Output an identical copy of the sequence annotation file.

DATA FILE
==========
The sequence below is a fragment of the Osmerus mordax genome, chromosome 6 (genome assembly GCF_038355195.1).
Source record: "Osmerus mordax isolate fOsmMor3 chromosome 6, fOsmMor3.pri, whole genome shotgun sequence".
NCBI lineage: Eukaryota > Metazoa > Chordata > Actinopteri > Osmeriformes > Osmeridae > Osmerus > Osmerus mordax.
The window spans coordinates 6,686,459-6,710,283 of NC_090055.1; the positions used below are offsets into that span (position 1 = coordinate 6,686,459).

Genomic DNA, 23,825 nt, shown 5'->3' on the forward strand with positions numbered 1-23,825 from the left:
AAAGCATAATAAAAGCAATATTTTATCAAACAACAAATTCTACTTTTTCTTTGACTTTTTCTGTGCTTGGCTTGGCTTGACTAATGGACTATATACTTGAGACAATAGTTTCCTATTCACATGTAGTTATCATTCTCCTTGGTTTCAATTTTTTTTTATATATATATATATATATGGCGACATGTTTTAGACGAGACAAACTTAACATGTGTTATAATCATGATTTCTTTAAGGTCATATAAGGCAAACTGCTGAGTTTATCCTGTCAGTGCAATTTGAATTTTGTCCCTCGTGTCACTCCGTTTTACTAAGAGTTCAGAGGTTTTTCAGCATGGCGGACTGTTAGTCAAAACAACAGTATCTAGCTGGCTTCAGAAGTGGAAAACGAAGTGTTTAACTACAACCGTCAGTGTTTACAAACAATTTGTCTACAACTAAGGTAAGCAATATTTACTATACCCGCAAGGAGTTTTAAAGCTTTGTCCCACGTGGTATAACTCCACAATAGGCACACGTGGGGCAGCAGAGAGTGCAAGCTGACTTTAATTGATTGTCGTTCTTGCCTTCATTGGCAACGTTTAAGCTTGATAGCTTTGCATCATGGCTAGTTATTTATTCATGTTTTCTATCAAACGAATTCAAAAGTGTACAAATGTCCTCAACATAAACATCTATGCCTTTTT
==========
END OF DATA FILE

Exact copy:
The sequence below is a fragment of the Osmerus mordax genome, chromosome 6 (genome assembly GCF_038355195.1).
Source record: "Osmerus mordax isolate fOsmMor3 chromosome 6, fOsmMor3.pri, whole genome shotgun sequence".
NCBI lineage: Eukaryota > Metazoa > Chordata > Actinopteri > Osmeriformes > Osmeridae > Osmerus > Osmerus mordax.
The window spans coordinates 6,686,459-6,710,283 of NC_090055.1; the positions used below are offsets into that span (position 1 = coordinate 6,686,459).

Genomic DNA, 23,825 nt, shown 5'->3' on the forward strand with positions numbered 1-23,825 from the left:
AAAGCATAATAAAAGCAATATTTTATCAAACAACAAATTCTACTTTTTCTTTGACTTTTTCTGTGCTTGGCTTGGCTTGACTAATGGACTATATACTTGAGACAATAGTTTCCTATTCACATGTAGTTATCATTCTCCTTGGTTTCAATTTTTTTTTATATATATATATATATATGGCGACATGTTTTAGACGAGACAAACTTAACATGTGTTATAATCATGATTTCTTTAAGGTCATATAAGGCAAACTGCTGAGTTTATCCTGTCAGTGCAATTTGAATTTTGTCCCTCGTGTCACTCCGTTTTACTAAGAGTTCAGAGGTTTTTCAGCATGGCGGACTGTTAGTCAAAACAACAGTATCTAGCTGGCTTCAGAAGTGGAAAACGAAGTGTTTAACTACAACCGTCAGTGTTTACAAACAATTTGTCTACAACTAAGGTAAGCAATATTTACTATACCCGCAAGGAGTTTTAAAGCTTTGTCCCACGTGGTATAACTCCACAATAGGCACACGTGGGGCAGCAGAGAGTGCAAGCTGACTTTAATTGATTGTCGTTCTTGCCTTCATTGGCAACGTTTAAGCTTGATAGCTTTGCATCATGGCTAGTTATTTATTCATGTTTTCTATCAAACGAATTCAAAAGTGTACAAATGTCCTCAACATAAACATCTATGCCTTTTT